EDP Sciences
Free Access
Volume 401, Number 2, April II 2003
Page(s) 613 - 624
Section Formation, structure and evolution of stars
DOI https://doi.org/10.1051/0004-6361:20030158
Published online 21 March 2003

A&A 401, 613-624 (2003)
DOI: 10.1051/0004-6361:20030158

ISOCAM-CVF spectroscopy of the circumstellar environment of young stellar objects

R. D. Alexander1, M. M. Casali1, P. André2, P. Persi3 and C. Eiroa4

1  UK Astronomy Technology Centre, Royal Observatory, Blackford Hill, Edinburgh, EH9 3HJ, UK
2  Service d'Astrophysique, CEA/DSM/DAPNIA, C.E. Saclay, 91191 Gif-sur-Yvette Cedex, France
3  IASF, CNR Roma, Via Fosso del Cavaliere, 00133 Roma, Italy
4  Dpto. Física Teórica, C-XI, Facultad de Ciencias, UAM, Cantoblanco, 28049 Madrid, Spain

(Received 28 August 2002 / Accepted 4 February 2003)

We present the results of a mid-infrared (5-16.5  $\mu$m) imaging spectroscopy survey of Young Stellar Objects (YSOs) and their surrounding environment in four low-mass star formation regions: RCrA, $\rho$ Ophiuchi, Serpens and Chamaeleon I. This survey was performed using ISOCAM and its Circular Variable Filters (CVF) and observed 42 YSO candidates: we were able to obtain complete 5-16.5  $\mu$m spectra for 40 of these with a spectral resolving power of $\lambda/\Delta\lambda\simeq40$. A number of spectral features were measured, most notably the 9.7  $\mu$m silicate feature, the bending modes of both water and CO 2 ices at 6.0 and 15.2  $\mu$m respectively and the well-known unidentified feature at 6.8  $\mu$m. The strength of the unidentified feature was observed to correlate very well with that of the water ice bending mode and far less strongly with the CO 2 ice bending mode. This suggests, in a manner consistent with previous observations, that the carrier of the unidentified feature is a strongly polar ice. Absorption profiles of the bending mode of CO 2 ice are observed to show a significant long wavelength wing, which suggests that a significant fraction of the CO 2 ice observed exists in a polar (H 2O-rich) phase. The sources observed in RCrA, $\rho$ Oph and Serpens show similar spectral characteristics, whilst the sources observed in Cha I are somewhat anomalous, predominantly showing silicate emission and little or no absorption due to volatile ices. However this is consistent with previous studies of this region of the Cha I cloud, which contains an unusual cluster of YSOs. From comparisons of the strengths of the water ice and silicate bands we detect an apparent under-abundance of water ice towards the sources in $\rho$ Oph, relative to both RCrA and Serpens. This may be indicative of differences in chemical composition between the different clouds, or may be due to evaporation. Finally the CO 2:H 2O ice ratios observed towards the sources in $\rho$ Oph show significantly greater scatter than in the other regions, possibly due to varying local conditions around the YSOs in $\rho$ Oph.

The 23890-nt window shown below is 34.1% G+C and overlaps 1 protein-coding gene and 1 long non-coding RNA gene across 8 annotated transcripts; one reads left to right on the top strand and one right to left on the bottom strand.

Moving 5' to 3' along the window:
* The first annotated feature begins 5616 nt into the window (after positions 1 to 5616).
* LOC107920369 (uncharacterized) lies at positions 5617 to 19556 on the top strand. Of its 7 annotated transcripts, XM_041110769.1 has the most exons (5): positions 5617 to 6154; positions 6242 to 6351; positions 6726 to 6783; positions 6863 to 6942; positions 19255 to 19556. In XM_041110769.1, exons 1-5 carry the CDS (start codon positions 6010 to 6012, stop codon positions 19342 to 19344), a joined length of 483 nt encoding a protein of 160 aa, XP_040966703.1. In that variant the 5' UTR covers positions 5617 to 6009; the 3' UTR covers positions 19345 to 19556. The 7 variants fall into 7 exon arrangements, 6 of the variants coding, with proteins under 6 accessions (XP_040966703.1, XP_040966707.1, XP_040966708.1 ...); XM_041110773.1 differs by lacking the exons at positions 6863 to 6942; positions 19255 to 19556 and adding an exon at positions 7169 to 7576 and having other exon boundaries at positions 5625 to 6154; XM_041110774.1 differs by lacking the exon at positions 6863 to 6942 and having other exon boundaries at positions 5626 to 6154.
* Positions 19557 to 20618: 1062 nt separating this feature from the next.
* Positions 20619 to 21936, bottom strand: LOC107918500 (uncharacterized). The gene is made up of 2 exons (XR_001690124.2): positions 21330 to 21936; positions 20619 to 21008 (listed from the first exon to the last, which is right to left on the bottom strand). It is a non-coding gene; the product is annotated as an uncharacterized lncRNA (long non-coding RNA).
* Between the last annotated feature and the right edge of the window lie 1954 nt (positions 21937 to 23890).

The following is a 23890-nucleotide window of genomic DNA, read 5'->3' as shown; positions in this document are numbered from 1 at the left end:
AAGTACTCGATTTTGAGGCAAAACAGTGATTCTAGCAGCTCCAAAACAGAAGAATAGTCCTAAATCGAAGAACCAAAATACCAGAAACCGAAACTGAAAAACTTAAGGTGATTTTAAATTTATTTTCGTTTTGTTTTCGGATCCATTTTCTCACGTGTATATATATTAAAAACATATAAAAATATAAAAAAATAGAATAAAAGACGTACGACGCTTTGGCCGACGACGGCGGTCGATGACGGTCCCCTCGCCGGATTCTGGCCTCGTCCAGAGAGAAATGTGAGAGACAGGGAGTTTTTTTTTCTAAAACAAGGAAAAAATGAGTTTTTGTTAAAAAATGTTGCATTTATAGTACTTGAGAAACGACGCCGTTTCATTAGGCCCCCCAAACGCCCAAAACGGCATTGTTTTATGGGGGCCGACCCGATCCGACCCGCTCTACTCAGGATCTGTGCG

Key words: ISM: dust, extinction -- stars: circumstellar matter -- stars: pre-main-sequence -- ISM: molecules -- ISM: lines and bands -- infrared: ISM

Offprint request: R. D. Alexander, rda@ast.cam.ac.uk

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© ESO 2003

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